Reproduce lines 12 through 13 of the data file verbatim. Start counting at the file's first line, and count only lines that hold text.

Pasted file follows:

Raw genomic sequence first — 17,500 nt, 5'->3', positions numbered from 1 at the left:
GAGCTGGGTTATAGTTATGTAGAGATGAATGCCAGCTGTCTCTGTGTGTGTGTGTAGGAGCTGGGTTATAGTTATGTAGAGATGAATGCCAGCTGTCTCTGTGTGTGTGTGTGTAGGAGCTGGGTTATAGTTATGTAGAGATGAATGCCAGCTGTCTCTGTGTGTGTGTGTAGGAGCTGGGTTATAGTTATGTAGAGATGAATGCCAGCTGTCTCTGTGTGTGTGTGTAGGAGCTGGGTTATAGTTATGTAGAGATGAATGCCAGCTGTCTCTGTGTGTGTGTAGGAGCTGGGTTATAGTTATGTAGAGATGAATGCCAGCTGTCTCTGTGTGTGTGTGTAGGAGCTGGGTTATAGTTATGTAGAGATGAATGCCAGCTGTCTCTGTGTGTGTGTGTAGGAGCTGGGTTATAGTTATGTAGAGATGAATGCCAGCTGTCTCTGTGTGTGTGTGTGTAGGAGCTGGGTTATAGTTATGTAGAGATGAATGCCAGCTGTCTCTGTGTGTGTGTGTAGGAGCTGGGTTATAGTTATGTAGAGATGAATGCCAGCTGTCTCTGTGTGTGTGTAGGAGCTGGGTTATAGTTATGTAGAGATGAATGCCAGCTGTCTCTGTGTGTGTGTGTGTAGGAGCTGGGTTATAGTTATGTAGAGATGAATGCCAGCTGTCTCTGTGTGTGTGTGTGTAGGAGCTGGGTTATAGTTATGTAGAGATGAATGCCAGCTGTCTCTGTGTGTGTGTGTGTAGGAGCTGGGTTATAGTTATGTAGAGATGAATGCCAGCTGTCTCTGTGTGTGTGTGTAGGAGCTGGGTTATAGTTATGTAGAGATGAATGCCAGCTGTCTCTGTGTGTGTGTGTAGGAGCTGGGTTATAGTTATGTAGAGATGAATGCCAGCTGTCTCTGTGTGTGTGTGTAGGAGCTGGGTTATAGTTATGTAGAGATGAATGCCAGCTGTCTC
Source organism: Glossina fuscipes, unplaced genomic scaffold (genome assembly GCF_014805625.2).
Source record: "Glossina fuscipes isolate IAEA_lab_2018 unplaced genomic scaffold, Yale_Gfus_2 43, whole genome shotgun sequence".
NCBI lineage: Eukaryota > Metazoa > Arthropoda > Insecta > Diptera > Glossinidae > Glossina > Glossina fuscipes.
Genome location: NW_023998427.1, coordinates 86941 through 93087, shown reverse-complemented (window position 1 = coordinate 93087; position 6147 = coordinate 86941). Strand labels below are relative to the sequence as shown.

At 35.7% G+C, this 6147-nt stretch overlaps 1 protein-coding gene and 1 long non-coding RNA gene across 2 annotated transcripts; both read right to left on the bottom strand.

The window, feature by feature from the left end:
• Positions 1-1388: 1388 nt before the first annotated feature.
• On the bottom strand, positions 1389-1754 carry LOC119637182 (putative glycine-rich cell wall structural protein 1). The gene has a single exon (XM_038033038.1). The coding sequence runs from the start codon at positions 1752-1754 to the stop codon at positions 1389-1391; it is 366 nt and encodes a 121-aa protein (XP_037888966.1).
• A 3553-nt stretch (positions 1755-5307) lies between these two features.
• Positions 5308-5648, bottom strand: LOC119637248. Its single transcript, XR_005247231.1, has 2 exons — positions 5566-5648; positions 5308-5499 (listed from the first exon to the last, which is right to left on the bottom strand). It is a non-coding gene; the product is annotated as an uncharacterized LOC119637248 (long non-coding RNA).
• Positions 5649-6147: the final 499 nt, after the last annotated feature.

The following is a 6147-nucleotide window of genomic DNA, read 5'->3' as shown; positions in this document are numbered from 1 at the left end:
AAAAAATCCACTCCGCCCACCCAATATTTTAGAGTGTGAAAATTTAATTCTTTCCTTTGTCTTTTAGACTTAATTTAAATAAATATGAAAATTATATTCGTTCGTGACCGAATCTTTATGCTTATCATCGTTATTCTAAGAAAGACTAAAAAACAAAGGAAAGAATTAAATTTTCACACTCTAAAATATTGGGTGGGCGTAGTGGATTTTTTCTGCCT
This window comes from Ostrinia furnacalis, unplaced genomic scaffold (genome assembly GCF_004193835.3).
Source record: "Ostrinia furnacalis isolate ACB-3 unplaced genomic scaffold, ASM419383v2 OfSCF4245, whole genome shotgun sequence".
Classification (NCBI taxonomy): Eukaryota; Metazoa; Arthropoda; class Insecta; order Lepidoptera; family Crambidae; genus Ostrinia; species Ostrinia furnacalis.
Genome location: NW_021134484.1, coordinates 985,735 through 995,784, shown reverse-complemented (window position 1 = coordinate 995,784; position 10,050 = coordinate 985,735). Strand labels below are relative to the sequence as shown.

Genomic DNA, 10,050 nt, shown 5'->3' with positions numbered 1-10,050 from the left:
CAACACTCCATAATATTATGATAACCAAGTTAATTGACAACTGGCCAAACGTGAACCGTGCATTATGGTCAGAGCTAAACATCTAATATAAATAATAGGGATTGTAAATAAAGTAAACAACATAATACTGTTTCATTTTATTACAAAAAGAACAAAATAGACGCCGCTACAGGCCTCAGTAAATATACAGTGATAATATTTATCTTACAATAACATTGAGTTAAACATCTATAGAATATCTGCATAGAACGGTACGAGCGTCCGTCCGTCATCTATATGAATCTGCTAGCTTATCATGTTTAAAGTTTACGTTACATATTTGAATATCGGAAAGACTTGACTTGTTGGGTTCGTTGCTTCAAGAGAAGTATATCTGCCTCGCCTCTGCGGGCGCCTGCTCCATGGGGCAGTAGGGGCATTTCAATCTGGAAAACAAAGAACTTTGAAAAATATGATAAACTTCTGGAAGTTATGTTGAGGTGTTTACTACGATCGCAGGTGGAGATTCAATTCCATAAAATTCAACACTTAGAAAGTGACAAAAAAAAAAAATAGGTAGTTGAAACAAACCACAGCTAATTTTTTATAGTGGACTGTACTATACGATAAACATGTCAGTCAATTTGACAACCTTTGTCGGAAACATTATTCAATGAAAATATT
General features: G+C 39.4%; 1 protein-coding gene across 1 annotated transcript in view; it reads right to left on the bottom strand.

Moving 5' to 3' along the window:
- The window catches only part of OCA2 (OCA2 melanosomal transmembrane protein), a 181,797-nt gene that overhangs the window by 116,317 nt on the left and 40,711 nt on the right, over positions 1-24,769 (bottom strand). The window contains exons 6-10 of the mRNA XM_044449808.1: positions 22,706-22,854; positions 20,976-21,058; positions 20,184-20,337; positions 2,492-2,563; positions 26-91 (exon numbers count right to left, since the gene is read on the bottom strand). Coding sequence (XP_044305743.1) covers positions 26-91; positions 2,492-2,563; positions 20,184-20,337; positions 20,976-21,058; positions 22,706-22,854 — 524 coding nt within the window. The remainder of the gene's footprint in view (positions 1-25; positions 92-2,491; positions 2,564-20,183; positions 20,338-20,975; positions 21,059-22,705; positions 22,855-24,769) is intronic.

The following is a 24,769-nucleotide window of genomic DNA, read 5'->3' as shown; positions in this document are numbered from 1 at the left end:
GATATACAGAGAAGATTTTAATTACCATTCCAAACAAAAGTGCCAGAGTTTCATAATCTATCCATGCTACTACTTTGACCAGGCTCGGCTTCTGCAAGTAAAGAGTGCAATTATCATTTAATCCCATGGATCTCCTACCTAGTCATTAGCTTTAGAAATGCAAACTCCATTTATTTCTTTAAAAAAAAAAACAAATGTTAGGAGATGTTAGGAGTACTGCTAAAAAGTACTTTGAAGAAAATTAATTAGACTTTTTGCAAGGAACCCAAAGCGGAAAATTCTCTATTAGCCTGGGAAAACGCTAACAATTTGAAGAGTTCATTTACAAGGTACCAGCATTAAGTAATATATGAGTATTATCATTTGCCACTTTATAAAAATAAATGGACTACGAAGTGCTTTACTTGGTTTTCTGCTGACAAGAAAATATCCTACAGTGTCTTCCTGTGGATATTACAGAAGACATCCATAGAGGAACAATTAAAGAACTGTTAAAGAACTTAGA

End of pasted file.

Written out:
• Positions 5308-5648, bottom strand: LOC119637248. Its single transcript, XR_005247231.1, has 2 exons — positions 5566-5648; positions 5308-5499 (listed from the first exon to the last, which is right to left on the bottom strand). It is a non-coding gene; the product is annotated as an uncharacterized LOC119637248 (long non-coding RNA).
• Positions 5649-6147: the final 499 nt, after the last annotated feature.